Formal description of C. immitis was performed by Rixford and Gilchrist from a case observed in California in 1986 (3). However, the parasite was then still thought to be a protozoan. The correct taxonomic status of C. immitis as an ascomycete fungus was demonstrated by Ophuls and Moffit in 1900 (4) by culture on artificial of the fungal mycelia using arthrospores isolated from laboratory infections of guinea pigs. It is important to have its genome sequences because Coccidioides immitis, along with its relative Coccidioides posadasii, can cause a disease called Coccidioidomycosis (Valley Fever), and it is a rare cause of meningitis, mostly in immunocompromised persons, and the disease can be fatal. Persons afflicted with HIV/AIDS are highly susceptible to Coccidioidomycosis and suffer a high mortality rate from the disease. (5).

Genome structure

The current total unique contig length of Coccidioides immitis genome is 28,876,843 bp (base pairs); the estimated genome size is 29 Mb. Also, Coccidioides immitis strain RS was sequenced by way of sequencing each end of plasmids and Fosmids from libraries containing randomly sheared fragments of 4 kb, 10 kb, and 40 kb average size respectively. Coccidioides immitis strains contain either a MAT1-1 or a MAT1-2 idiomorph, which is 8.1 or 9 kb in length, respectively, the longest reported for any ascomycete species. MAT1-1 and MAT1-2 contain four or five genes, respectively, more than are present in the MAT loci of most ascomycetes. Along with their cDNA structures, all genes in the MAT loci are transcribed (6). An analysis of 436 Coccidioides isolates from patients and the environment indicates that in both Coccidioides immitis and C. posadasii, there is a 1:1 distribution of MAT loci, as would be expected for sexually reproducing species. The current assembly contains 50 sequence contigs in 7 supercontigs (scaffolds).(7)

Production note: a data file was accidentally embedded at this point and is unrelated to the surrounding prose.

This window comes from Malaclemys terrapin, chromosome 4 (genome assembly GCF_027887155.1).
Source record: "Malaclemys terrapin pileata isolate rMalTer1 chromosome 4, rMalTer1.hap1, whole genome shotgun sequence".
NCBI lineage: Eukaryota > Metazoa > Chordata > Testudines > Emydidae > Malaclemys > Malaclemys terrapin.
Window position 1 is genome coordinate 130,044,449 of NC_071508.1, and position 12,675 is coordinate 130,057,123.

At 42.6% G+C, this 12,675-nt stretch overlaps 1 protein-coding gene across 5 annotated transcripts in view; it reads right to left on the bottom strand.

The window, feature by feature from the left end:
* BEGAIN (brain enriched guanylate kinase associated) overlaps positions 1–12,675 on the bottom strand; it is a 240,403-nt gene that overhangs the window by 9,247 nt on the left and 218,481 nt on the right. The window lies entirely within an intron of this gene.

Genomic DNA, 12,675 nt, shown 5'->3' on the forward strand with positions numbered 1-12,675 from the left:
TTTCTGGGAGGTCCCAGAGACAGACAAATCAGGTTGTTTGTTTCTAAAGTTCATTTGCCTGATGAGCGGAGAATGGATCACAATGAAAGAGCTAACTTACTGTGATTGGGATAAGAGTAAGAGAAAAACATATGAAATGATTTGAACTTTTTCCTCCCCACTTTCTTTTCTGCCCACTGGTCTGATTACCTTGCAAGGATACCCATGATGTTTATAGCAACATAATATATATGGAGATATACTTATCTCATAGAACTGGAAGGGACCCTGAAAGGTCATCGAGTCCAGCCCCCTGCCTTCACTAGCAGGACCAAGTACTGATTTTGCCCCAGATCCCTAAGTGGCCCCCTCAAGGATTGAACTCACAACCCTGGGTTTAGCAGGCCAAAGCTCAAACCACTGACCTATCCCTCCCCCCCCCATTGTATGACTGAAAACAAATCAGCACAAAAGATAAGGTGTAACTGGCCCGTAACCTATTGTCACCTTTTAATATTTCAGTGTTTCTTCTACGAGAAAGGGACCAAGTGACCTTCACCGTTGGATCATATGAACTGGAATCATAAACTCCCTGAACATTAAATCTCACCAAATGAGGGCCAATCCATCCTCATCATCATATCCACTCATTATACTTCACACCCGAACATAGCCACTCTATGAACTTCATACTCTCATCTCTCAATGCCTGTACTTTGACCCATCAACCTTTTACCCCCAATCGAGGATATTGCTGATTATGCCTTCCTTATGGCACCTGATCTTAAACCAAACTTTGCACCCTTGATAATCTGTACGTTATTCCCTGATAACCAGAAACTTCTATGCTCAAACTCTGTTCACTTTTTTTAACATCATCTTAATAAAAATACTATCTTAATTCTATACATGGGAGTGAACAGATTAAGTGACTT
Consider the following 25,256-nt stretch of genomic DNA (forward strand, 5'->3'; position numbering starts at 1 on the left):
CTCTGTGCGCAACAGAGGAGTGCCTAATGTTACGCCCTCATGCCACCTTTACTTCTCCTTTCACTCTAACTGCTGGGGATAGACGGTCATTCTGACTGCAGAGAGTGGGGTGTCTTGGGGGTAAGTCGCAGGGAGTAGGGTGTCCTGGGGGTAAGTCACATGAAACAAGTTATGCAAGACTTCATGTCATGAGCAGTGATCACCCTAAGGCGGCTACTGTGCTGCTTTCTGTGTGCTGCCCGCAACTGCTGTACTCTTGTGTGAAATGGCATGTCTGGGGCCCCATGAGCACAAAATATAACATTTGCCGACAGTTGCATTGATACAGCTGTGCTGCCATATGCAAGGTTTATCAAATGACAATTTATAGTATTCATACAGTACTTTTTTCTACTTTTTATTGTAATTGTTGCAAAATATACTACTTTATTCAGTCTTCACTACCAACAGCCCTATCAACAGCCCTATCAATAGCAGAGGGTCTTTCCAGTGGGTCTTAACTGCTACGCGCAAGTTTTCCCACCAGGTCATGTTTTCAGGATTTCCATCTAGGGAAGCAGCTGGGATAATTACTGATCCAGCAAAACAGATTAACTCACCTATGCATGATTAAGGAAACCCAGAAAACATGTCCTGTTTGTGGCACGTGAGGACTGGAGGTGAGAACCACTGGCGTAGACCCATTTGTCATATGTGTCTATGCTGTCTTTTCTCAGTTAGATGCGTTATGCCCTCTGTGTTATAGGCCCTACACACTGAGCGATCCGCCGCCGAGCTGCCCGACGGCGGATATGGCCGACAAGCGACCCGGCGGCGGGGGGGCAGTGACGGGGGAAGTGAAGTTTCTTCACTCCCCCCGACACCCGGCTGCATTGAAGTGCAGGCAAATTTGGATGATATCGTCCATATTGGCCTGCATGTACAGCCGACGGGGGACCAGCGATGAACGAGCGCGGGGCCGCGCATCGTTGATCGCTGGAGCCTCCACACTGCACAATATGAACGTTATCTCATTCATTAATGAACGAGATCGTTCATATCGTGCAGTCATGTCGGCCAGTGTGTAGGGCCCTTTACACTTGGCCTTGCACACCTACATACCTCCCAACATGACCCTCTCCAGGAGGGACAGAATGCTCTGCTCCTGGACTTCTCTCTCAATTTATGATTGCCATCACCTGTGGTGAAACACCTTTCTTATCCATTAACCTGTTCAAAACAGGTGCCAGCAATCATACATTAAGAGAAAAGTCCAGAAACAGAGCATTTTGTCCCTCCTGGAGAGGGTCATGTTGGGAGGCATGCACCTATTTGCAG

Coccidioides immitis SOWgp gene was also isolated; SOWgp encodes an immunodominant, spherule outer wall glycoprotein that is presented as a component of a parasitic phase-specific, membranous layer at the cell surface. SOGwgp translates a 422-amino-acid (aa) polypeptide that contains 6 copies of a 41- to 47-residue tandem repeat enriched in proline (20.4 mol%) and aspartate (19.7%). Two additional isolates of C. immitis produce SOWgps of different molecular sizes (328 and 375 aa) and show a corresponding difference in the number of tandem repeats (four and five, respectively)(8). The recombinant polypeptide (rSOWp) was shown to bind to mammalian extracellular matrix (ECM) proteins in an in vitro assay, suggesting that the parasitic cell surface antigen may function as an adhesion. Deletion of the SOWgp gene by using a targeted gene replacement strategy resulted in partial loss of the ability of intact spherules to bind to ECM proteins and a significant reduction in virulence of the mutant strain. The parasitic cell surface glycoprotein encoded by the SOWgp gene appears to function as an adhesion and contributes to the virulence of C. immitis.(8)